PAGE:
The Tablighi, like the followers of the larger Deobandi reformist movement from which they derive, espouse an ideal of human behavior they understand to be exemplified by the Prophet. This ideal, in fact, resonates with qualities typically associated with femininity: everyone, male or female, is expected to be gentle, self-effacing, and dedicated to service to others. Men engaged in Tabligh activity, rich and poor alike, are meant to learn new ways of relating to other people and standards of humility by learning to cook, wash their own clothes, and look after each other. In this sense, Tabligh encourages, particularly in the experience of the tour, a certain reconfiguring of gender roles. The gentleness, self-abnegation, and modesty of the Tablighi men, coupled with their performance of tasks associated with women, marks them as inculcating values that are culturally considered quintessentially feminine, but which are also religious in this case…

They sound rather like Quakers, really. And as Ali said, the whole point is not to quarrel with anyone. They certainly have no ambition to blow anyone or anything up, and, it would have to be noted, they are far less bellicose than George W Bush.

We know so little, don’t we?

Image hosting by Photobucket

A group of Tablighis “on tour” 

You don’t often read about these people or see them on the media, after all. I mean, they really aren’t bad, so they really aren’t news.

I’m glad I have met one.

And Barbara Metcalf’s account of them (see link) has become a text around which Ali can build his speech. That is now a substitute link, the original article having disappeared.

Later note

For a very different view, but from an Indian source (not always objective after all) see DAGESTAN: FOCUS ON PAKISTAN’S TABLIGHI JAMAAT which claims “the Tablighi Jamaat (TJ) … is the mother of all the Pakistan-based jehadi organisations active not only in the CARs, Chechnya and Dagestan, but also in other parts of the world.” But then this there is the mother of all conspiracy theories from an Islamist site.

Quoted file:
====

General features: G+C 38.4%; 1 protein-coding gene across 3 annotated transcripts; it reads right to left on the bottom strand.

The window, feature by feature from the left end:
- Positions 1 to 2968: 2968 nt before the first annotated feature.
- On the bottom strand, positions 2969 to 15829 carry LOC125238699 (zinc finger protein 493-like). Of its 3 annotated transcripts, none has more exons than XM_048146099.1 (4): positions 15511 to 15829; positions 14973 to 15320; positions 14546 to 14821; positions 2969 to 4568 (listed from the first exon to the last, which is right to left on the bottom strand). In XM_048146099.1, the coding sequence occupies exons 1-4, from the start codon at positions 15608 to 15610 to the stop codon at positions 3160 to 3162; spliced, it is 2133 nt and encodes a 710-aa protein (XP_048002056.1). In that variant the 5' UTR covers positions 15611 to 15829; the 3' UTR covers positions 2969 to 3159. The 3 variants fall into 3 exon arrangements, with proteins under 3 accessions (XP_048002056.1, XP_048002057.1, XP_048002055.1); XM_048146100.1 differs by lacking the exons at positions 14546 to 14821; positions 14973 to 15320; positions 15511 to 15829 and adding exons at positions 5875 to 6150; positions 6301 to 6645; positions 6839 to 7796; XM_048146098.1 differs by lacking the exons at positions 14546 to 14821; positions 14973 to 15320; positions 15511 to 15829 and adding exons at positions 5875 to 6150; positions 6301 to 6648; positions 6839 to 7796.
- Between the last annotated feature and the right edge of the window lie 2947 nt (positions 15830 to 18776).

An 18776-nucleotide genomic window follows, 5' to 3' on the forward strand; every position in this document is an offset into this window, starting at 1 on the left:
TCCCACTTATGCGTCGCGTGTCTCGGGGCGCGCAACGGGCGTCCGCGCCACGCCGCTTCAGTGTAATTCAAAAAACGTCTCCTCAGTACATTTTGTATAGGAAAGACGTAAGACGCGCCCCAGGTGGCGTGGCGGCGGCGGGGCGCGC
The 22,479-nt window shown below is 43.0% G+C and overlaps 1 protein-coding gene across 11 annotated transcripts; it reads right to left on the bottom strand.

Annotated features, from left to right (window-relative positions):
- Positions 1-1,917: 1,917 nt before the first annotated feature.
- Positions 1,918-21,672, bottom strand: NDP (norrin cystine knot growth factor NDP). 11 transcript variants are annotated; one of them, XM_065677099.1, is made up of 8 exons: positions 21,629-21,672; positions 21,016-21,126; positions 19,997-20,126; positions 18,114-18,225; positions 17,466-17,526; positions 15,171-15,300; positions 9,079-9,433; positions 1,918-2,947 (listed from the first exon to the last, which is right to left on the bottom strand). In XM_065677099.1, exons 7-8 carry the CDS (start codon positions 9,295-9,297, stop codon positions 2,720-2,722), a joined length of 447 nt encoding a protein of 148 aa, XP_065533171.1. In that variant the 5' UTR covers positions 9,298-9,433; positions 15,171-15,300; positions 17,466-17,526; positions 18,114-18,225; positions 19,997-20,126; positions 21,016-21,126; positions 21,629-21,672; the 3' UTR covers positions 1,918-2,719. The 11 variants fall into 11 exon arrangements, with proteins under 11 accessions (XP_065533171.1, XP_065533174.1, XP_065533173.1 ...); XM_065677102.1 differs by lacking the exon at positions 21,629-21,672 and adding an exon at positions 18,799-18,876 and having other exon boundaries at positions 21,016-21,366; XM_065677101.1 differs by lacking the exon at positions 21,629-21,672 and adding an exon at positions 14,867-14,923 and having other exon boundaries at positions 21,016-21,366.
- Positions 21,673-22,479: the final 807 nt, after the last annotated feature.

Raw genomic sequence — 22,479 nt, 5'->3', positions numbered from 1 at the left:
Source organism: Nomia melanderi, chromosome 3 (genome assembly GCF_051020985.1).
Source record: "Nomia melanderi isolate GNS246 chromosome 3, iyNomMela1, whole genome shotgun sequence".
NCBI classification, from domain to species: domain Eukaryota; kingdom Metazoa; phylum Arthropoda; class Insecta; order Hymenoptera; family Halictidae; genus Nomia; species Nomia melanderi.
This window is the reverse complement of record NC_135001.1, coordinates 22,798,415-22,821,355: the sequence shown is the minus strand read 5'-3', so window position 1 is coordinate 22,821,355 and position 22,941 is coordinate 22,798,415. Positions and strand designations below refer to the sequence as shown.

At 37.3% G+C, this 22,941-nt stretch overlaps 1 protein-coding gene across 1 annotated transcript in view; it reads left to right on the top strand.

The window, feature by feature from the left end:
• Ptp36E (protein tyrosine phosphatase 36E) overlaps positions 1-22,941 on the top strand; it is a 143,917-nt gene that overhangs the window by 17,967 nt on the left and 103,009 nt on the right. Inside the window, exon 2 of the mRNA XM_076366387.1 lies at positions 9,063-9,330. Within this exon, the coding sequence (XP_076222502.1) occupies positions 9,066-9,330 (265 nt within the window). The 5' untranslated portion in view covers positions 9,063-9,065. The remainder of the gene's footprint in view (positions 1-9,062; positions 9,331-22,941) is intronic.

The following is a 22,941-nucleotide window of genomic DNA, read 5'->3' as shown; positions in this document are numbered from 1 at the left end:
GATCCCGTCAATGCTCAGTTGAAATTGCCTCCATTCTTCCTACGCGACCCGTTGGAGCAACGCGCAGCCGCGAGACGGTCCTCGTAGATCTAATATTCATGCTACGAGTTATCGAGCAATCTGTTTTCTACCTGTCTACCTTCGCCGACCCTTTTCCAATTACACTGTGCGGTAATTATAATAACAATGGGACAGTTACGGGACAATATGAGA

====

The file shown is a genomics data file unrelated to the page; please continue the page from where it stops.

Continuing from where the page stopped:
The movement of Tableeghi Jamaat is being utilised by the enemies of Islam as an effective instrument in their struggle to prevent the emergence of a true Islamic movement in Europe and elsewhere in the world. Therefore, it is incumbent on all Muslims to disown it and discourage its activity in every way. The British were continually looking for ways of infiltrating and subverting Islam. They kept, through their comprehensive spy network, a very careful eye, on any new Muslim group and movement. The Tableeghi Jamaat was set up under the British Rule in India. After closely watching the Jamaat for some time, the British realised that here was exactly what they were looking for, a movement that totally absorbed the energy of its members and yet did not threaten British domination in any way as the doctrine of Jihad was totally absent in this movement.

So are both of those written by totally mad but opposed buggers? Make up your own mind, if you can.

Best of Diary-X: 19-20 January 2004

Dear me, I was annoyed yesterday!

And rightly so, even if perhaps instead of notorious hypocrite I could just have said canny politician, and for being disrespectful I might have written totally despising. As Labor frontbencher Julia Gillard quite properly said last year, the evil of the Howard regime has been the imposition of a bleak political correctness of the most ruthless kind upon what once was a country showing signs of developing values and attitudes more in tune with the age in which we currently live.